Tuskegee Airmen and Montford Point Marines joined Department of Defense leaders and lawmakers at the Pentagon this week to commemorate the 75th anniversary of President Harry S. Truman’s signing of Executive Order 9981.
Signed into law on July 26th, 1948, the order, which mandated the desegregation of the U.S. military, stated “there shall be equality of treatment and opportunity for all persons in the armed services without regard to race, color, religion or national origin.” Another order, which included the full integration of the federal workforce, was also signed that day.
As history shows, the landmark decision did not yield change overnight. In fact, it took many of the services years to comply. It did, however, put the military at the front of a national movement for equality and set the armed forces on a path toward addressing diversity, equity and inclusion issues — a matter still being grappled with today.
“As we reflect on the tremendous progress that our country has made over the past 75 years, we recommit ourselves to continue the noble work of all those who broke down barriers, fought prejudice, and worked to ensure that America’s peerless military embodies the democratic ideals that it so proudly defends,” Secretary of Defense Lloyd Austin said in a statement commemorating the anniversary.
Truman’s order was initially met with resistance by many of the service leaders, including Secretary of the Army Kenneth C. Royall, who was forced to retire in 1949 for refusing to desegregate the service.
Integrated units in the American armed forces that predated the order, meanwhile, were often subject to discrimination and were many times re-segregated after operational needs were met, Dr. Terri A. Dickerson, the Coast Guard’s director of civil rights, explained during the event.
Black service members and other men and women of color — including Native Americans, Latinos and Asian Americans — have fought in every single American conflict dating back to the American Revolution. Buffalo Soldiers, Harlem Hellfighters, Tuskegee Airmen and Montford Point Marines are merely some of the Black units who blazed a trail for other marginalized troops.
During World War II alone, more than one million Black Americans served bravely to defeat fascism, Austin said, adding that today, some 44 percent of active duty troops are Americans of color.
Manpower needs during the Korean War accelerated integration measures. And by 1954, the Army’s deactivation of the 94th Engineer Battalion signaled the service’s full integration, according to an Army release.
Racial issues within the military persisted, however, and remain a prevalent conversation today as service leaders look to address efforts — including at the service academies — aimed at diversifying the armed forces.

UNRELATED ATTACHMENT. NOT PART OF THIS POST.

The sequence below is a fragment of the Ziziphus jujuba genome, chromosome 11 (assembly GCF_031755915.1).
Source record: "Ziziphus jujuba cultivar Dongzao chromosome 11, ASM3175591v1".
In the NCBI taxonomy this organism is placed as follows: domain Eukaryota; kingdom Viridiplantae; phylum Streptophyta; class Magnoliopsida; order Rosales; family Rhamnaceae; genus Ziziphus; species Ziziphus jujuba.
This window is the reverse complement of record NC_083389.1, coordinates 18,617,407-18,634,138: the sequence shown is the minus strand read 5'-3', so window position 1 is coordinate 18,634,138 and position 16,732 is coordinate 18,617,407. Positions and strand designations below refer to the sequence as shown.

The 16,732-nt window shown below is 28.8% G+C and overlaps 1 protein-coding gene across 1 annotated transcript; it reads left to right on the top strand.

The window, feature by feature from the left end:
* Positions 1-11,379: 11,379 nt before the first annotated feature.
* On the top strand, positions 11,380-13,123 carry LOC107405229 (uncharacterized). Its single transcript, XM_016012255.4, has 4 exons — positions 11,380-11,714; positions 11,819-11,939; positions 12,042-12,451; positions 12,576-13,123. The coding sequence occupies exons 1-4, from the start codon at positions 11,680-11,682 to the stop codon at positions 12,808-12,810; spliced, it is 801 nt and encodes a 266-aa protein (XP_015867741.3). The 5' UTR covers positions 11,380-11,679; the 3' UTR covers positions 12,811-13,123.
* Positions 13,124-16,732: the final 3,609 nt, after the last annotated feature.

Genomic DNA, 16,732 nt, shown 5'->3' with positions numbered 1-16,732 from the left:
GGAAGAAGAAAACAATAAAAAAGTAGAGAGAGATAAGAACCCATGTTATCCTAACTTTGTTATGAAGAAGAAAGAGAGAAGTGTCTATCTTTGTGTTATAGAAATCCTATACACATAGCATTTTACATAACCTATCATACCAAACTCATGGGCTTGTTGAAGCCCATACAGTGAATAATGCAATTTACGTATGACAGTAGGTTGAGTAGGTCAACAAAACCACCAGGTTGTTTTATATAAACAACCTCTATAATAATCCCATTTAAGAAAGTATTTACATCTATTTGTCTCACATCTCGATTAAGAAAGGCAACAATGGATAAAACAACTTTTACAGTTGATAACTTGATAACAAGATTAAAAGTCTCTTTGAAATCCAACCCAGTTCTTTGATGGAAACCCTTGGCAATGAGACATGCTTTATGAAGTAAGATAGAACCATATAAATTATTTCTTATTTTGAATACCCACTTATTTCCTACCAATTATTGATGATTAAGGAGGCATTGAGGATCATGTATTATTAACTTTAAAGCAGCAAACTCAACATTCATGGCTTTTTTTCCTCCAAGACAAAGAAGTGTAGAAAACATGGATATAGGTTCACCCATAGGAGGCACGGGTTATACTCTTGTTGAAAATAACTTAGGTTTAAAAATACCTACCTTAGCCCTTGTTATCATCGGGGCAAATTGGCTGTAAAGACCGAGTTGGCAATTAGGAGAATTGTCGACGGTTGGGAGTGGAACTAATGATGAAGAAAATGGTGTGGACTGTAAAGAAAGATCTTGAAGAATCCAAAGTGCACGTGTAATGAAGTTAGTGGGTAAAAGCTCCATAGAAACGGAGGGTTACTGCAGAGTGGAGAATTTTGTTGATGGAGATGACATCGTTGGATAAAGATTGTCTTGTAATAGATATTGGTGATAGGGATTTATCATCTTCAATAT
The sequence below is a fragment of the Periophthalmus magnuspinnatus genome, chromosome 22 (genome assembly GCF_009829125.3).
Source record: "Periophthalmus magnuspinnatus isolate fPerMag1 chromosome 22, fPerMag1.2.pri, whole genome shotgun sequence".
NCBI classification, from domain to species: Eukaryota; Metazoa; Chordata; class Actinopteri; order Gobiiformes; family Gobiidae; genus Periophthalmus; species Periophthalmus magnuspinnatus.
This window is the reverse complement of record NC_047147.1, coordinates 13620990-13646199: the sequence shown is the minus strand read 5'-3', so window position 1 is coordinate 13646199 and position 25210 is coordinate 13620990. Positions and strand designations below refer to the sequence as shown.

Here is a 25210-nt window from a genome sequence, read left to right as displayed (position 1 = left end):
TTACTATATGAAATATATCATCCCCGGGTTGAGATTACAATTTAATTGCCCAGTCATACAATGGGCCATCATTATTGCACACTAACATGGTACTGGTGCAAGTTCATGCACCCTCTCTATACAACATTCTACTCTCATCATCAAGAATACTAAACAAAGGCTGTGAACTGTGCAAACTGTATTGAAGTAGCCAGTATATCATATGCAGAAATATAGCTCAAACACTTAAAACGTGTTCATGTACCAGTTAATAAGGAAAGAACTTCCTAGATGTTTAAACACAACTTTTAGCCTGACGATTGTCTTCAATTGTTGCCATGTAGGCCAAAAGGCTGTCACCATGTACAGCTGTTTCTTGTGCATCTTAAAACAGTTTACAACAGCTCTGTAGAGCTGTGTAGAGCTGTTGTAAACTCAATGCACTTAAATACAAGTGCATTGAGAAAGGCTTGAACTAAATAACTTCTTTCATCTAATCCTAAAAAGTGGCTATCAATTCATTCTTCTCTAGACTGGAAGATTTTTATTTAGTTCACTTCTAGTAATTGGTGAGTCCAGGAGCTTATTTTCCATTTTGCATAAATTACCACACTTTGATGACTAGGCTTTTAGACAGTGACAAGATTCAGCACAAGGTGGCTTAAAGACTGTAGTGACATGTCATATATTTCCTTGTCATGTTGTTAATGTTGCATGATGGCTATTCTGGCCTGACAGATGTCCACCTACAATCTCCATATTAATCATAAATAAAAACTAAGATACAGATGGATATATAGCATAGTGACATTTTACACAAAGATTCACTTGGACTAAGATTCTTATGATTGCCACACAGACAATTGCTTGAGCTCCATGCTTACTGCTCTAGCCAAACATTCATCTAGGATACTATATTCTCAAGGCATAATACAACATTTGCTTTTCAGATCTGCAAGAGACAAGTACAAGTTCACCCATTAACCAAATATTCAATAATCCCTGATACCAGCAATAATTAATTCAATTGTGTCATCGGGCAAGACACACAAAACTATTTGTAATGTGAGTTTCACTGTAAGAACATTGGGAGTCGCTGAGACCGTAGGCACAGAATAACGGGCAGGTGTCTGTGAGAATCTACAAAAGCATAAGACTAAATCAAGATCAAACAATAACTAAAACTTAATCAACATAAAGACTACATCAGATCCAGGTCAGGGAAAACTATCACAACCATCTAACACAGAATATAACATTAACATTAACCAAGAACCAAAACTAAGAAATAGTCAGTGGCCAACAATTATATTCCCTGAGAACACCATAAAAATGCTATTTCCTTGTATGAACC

The topic recently arose during a congressional hearing for Air Force Chief of Staff Gen. CQ Brown, the first Black person to serve as a service chief in U.S. history, who is nominated to be the next chairman of the Joint Chiefs of Staff.
“Despite this growing diversity, service members of color still face unacceptable barriers,” President Joe Biden said in a statement, citing underrepresentation in positions of senior leadership and bias in the military justice system.
“[The order] didn’t heal our country’s original sins of slavery and systemic racism, but it did mark an inflection point. It was progress,” Secretary of Veterans Affairs Denis McDonough told a crowd observing the anniversary at Washington’s Howard University, a renowned HBCU that has produced innumerable military veterans.
The event at Howard, hosted by Blue Star Families in partnership with the Chamberlain Project, featured discussions by an array of military, education and community leaders — including McDonough, actor and Air Force veteran Morgan Freeman and Navy Secretary Carlos Del Toro — on the history of Executive Order 9981 and the pathways toward an equal future.
“We recognize diversity in our nation as our greatest strength, not a weakness,” Freeman told the crowd. “I’m thankful to the veterans, service members, historians, legal scholars, educators and civil rights leaders convened here today. [They] all play an integral part in telling their stories to paint a true picture of our history and inspire young people to be all they can be.”
The commemoration of Executive Order 9981 comes amid other significant military milestones this year, including the 75th anniversary of the Women’s Armed Services Integration Act of 1948 and the 50th anniversary of the U.S. military adopting an all-volunteer force.
Today, there are nearly 60,000 active duty Black service members in the Navy, nearly 19,000 in the Marine Corps and just over 48,000 in the Air Force and Space Force, according to Pentagon spokesperson Robert Ditchey II. Just over 97,000 active duty Black troops are serving in the Army as of October 31st, 2022, he added. These numbers do not include service members who identify as mixed race or unknown.
“The United States of America, the strongest and most diverse country on the face of the planet, is strongest when it draws on all that strength and all those talents of all our people,” McDonough said.
Sergeant Major of the Army Michael A. Grinston, who is from a mixed-race family, echoed those sentiments at the Pentagon.
“At the end of the day, I only want to be remembered as a warrior, a father, a son, an American.”
Jonathan is a staff writer and editor of the Early Bird Brief newsletter for Military Times. Follow him on Twitter @lehrfeld_media
Jon Simkins is a writer and editor for Military Times, and a USMC veteran.